Barriers and Gateways to Green Infrastructure

Author: Clean Water America Alliance (2011)
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Barriers and Gateways to Green Infrastructure identifies and explores the major barriers to implementation of green infrastructure for stormwater management. The barriers were identified through a survey of various stakeholder groups from across the United States, and included the following themes: technical and physical barriers, legal and regulatory barriers, financial barriers, and community and institutional barriers. The report also provides several recommendations to the U.S. EPA for overcoming these barriers, including creation of new stormwater regulations and permits, full accounting for economic and environmental benefits, embracing of new stormwater approaches, and increased federal funding for green infrastructure.

Desalination, with a Grain of Salt: A California Perspective

Author: Cooley, Gleick, & Wolff, Pacific Institute (2006)
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Desalination, with a Grain of Salt: A California Perspective presents an overview of the benefits and risks of ocean desalination, with a focus on the economic, cultural, and environmental benefits and costs. The benefits cited within this report include water quality, water supply diversity and reliability, energy intensity, and environmental impacts. The report concludes that the economic costs are high and other options may be available, including treating low-quality local water sources, encouraging regional water transfers, improving conservation and efficiency, accelerating wastewater recycling and reuse, and implementing smart land-use planning.

Systemic solutions for multi-benefit water and environmental management

Author: Everard & McInnes, (2013)
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Systemic solutions for multi-benefit water and environmental management provides an academic, theoretical critique on the evaluation of multi-benefit systems. The report comprises case studies of successful green infrastructure projects, including constructed wetlands, urban ecosystem technologies, agricultural washlands, and integrated constructed wetlands.

Impacts of forest restoration on water yield: A systematic review

Author: Filoso et al., (2017)
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Impacts of forest restoration on water yield: A systematic review provides an academic review of 666 journals and studies conducted on the impact of forest restoration on water yields. From the works reviewed, forest restoration generally led to decreases in water yields, baseflow, and groundwater temporarily. The report suggests that green water may increase from reforestation, but there is little evidence to suggest that blue water will increase from reforestation.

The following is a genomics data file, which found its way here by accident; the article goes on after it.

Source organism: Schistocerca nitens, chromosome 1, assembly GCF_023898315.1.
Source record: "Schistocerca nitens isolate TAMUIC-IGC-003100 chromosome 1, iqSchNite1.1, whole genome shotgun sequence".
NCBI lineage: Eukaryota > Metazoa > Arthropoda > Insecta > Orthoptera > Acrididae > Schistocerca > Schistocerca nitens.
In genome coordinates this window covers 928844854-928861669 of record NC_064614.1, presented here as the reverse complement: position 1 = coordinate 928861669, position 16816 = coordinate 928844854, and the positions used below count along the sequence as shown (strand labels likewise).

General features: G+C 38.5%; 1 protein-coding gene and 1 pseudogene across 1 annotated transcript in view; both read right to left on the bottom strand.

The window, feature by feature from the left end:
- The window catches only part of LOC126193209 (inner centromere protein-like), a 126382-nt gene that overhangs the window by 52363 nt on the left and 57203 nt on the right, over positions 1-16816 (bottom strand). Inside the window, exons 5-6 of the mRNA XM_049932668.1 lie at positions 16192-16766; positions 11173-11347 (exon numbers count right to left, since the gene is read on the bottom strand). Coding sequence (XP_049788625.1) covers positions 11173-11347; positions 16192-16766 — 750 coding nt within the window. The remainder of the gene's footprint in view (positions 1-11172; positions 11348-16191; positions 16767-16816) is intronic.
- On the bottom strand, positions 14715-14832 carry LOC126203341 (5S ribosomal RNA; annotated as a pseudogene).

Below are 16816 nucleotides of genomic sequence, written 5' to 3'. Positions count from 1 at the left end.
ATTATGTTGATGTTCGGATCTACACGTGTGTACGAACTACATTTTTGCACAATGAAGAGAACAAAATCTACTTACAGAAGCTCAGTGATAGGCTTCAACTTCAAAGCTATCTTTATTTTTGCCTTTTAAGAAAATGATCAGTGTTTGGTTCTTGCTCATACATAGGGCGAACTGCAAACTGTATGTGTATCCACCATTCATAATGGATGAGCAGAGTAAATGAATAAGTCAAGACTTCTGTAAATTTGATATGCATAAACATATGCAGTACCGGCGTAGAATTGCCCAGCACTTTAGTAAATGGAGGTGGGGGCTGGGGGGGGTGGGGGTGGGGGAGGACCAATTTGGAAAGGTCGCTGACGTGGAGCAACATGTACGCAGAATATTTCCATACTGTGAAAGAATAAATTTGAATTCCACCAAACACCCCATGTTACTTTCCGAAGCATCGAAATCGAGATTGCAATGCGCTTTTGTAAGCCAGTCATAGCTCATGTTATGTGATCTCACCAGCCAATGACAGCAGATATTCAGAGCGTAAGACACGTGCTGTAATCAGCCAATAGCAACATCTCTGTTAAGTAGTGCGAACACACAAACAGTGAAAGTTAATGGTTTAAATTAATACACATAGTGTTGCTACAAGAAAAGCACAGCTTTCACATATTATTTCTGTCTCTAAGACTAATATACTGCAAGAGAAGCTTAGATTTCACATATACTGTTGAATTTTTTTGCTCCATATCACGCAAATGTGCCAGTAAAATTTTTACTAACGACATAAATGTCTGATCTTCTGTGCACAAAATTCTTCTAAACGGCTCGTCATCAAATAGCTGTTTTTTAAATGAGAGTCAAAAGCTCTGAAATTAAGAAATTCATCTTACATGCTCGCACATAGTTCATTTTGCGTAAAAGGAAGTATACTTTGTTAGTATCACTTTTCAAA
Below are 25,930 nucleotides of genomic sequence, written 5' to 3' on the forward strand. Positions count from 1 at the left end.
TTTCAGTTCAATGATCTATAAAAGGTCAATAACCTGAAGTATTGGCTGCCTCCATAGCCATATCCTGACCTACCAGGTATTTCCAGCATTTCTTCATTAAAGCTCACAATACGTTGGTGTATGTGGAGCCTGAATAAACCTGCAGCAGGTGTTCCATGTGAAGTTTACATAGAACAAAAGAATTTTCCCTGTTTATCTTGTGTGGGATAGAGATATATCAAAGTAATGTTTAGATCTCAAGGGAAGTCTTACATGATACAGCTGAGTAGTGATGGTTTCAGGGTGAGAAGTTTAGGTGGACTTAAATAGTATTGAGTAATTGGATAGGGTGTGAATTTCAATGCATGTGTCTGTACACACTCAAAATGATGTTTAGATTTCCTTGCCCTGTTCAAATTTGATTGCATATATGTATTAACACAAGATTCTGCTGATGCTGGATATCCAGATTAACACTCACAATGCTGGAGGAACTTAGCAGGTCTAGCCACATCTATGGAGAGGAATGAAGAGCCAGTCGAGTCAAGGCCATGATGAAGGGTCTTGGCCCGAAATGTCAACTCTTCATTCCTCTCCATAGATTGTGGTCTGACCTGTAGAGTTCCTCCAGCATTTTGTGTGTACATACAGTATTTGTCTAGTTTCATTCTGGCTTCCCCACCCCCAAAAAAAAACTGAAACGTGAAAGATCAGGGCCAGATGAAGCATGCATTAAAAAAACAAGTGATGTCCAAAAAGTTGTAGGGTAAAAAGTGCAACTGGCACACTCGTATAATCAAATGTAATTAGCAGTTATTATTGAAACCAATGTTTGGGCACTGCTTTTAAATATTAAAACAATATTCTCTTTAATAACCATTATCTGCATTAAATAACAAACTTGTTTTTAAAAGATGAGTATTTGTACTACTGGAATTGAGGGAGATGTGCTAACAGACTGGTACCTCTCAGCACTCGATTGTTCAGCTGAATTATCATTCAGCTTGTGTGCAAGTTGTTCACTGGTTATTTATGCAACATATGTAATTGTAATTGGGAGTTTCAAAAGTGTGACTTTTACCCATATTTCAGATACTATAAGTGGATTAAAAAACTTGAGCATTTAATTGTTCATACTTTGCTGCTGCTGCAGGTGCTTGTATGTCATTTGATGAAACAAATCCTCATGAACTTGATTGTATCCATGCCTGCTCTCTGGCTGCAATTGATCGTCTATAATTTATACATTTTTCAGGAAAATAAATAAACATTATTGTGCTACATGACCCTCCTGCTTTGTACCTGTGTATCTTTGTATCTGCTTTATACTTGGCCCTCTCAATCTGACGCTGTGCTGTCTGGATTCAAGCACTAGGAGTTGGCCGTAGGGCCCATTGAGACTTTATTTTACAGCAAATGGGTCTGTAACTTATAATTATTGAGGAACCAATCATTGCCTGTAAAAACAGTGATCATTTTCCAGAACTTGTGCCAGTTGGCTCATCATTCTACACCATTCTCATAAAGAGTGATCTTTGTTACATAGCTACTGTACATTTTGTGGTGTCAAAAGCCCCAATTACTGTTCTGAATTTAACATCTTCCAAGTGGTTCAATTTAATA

Water-use efficiency and productivity: rethinking the basin approach

Author: Gleick, Smith, & Cooley, (2011)
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Water-use efficiency and productivity: rethinking the basin approach is a response to a paper in Water International. The paper highlights major components of inefficient water use that were ignored, examines water productivity rather than just water efficiency, and discusses co-benefits. The co-benefits of water-use efficiency examined are improved water quality, increased production, improved water supply reliability, decreased energy demands, and reduced or delayed infrastructure investments.

Green infrastructure and its catchment-scale effects: An emerging science

Author: Golden & Hoghooghi, (2017)
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Green infrastructure and its catchment-scale effects: An emerging science provides an overview of past research conducted on the impacts of green infrastructure (GI) and low-impact development (LID) on water quality (i.e. runoff and discharge) and water quantity at localized scales. The report also presents considerations for scaling GI and LID research to the catchment-scale, advances and findings in scaling efforts, and the use of models as tools for scaling.

Environmental Farming Act Science Advisory Panel Bi-Annual Report (2011-2013)

Author: Gunasekara, California Department of Food and Agriculture (2013)
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Environmental Farming Act Science Advisory Panel – Bi-Annual Report (2011-2013) is a resource developed by the Environmental Farming Act Science Advisory Panel and organized by Secretary of the California Department of Food and Agriculture (CDFA). The advisory panel aims to review the impact of agriculture on the environment and encourage agricultural practices with environmental benefits by providing incentives and modifying environmental regulations. The environmental benefit categories established by the advisory panel include: wildlife habitats; nutrient cycling; food, fiber, and fuel production; recreation and cultural; soil structure, formation, and fertility; biodiversity conservation; water cycling; atmospheric gas/climate regulation; pest control; pollination services; and water quality.